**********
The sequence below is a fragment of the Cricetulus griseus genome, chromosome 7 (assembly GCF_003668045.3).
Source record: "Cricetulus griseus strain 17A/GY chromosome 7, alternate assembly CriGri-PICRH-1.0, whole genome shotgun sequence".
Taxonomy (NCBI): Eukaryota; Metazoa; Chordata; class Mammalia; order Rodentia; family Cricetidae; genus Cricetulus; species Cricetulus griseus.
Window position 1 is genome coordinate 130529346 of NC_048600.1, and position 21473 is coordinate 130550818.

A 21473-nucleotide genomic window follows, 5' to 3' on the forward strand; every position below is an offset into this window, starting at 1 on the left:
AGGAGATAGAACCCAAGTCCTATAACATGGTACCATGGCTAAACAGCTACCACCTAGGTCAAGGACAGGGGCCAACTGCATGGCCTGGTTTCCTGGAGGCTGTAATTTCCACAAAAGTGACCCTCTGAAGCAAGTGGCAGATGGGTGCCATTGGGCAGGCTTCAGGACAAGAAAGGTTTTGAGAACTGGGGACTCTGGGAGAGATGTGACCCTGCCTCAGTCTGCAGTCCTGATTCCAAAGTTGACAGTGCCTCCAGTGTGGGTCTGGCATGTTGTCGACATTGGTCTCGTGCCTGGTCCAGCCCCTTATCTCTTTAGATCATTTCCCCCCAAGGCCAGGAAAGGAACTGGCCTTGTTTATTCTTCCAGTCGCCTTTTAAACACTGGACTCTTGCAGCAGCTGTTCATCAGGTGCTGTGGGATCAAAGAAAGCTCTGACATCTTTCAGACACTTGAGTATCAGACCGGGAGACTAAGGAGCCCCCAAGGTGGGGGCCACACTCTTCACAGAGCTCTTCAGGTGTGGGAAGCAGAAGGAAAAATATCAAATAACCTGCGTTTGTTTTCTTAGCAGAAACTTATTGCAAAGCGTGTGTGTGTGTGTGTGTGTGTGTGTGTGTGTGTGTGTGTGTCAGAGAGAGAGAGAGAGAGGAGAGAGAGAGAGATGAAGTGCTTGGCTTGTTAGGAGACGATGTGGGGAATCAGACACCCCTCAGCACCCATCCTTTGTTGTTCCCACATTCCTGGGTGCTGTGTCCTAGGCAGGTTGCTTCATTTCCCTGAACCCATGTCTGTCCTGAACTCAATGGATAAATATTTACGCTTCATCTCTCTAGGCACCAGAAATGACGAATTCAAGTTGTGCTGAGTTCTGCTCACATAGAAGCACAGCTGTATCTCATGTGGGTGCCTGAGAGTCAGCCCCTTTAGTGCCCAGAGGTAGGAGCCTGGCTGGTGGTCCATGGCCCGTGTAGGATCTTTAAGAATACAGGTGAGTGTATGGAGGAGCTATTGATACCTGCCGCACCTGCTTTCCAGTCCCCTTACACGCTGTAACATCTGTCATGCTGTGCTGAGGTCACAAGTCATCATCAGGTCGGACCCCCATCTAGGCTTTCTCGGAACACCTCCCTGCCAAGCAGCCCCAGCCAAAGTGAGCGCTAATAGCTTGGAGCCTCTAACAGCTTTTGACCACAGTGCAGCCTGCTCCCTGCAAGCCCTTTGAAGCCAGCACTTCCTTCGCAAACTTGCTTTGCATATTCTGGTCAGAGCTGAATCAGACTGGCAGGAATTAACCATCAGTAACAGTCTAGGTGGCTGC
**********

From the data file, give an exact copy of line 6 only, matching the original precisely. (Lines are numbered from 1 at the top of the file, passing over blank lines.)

AGGAGATAGAACCCAAGTCCTATAACATGGTACCATGGCTAAACAGCTACCACCTAGGTCAAGGACAGGGGCCAACTGCATGGCCTGGTTTCCTGGAGGCTGTAATTTCCACAAAAGTGACCCTCTGAAGCAAGTGGCAGATGGGTGCCATTGGGCAGGCTTCAGGACAAGAAAGGTTTTGAGAACTGGGGACTCTGGGAGAGATGTGACCCTGCCTCAGTCTGCAGTCCTGATTCCAAAGTTGACAGTGCCTCCAGTGTGGGTCTGGCATGTTGTCGACATTGGTCTCGTGCCTGGTCCAGCCCCTTATCTCTTTAGATCATTTCCCCCCAAGGCCAGGAAAGGAACTGGCCTTGTTTATTCTTCCAGTCGCCTTTTAAACACTGGACTCTTGCAGCAGCTGTTCATCAGGTGCTGTGGGATCAAAGAAAGCTCTGACATCTTTCAGACACTTGAGTATCAGACCGGGAGACTAAGGAGCCCCCAAGGTGGGGGCCACACTCTTCACAGAGCTCTTCAGGTGTGGGAAGCAGAAGGAAAAATATCAAATAACCTGCGTTTGTTTTCTTAGCAGAAACTTATTGCAAAGCGTGTGTGTGTGTGTGTGTGTGTGTGTGTGTGTGTGTGTGTGTCAGAGAGAGAGAGAGAGAGGAGAGAGAGAGAGATGAAGTGCTTGGCTTGTTAGGAGACGATGTGGGGAATCAGACACCCCTCAGCACCCATCCTTTGTTGTTCCCACATTCCTGGGTGCTGTGTCCTAGGCAGGTTGCTTCATTTCCCTGAACCCATGTCTGTCCTGAACTCAATGGATAAATATTTACGCTTCATCTCTCTAGGCACCAGAAATGACGAATTCAAGTTGTGCTGAGTTCTGCTCACATAGAAGCACAGCTGTATCTCATGTGGGTGCCTGAGAGTCAGCCCCTTTAGTGCCCAGAGGTAGGAGCCTGGCTGGTGGTCCATGGCCCGTGTAGGATCTTTAAGAATACAGGTGAGTGTATGGAGGAGCTATTGATACCTGCCGCACCTGCTTTCCAGTCCCCTTACACGCTGTAACATCTGTCATGCTGTGCTGAGGTCACAAGTCATCATCAGGTCGGACCCCCATCTAGGCTTTCTCGGAACACCTCCCTGCCAAGCAGCCCCAGCCAAAGTGAGCGCTAATAGCTTGGAGCCTCTAACAGCTTTTGACCACAGTGCAGCCTGCTCCCTGCAAGCCCTTTGAAGCCAGCACTTCCTTCGCAAACTTGCTTTGCATATTCTGGTCAGAGCTGAATCAGACTGGCAGGAATTAACCATCAGTAACAGTCTAGGTGGCTGC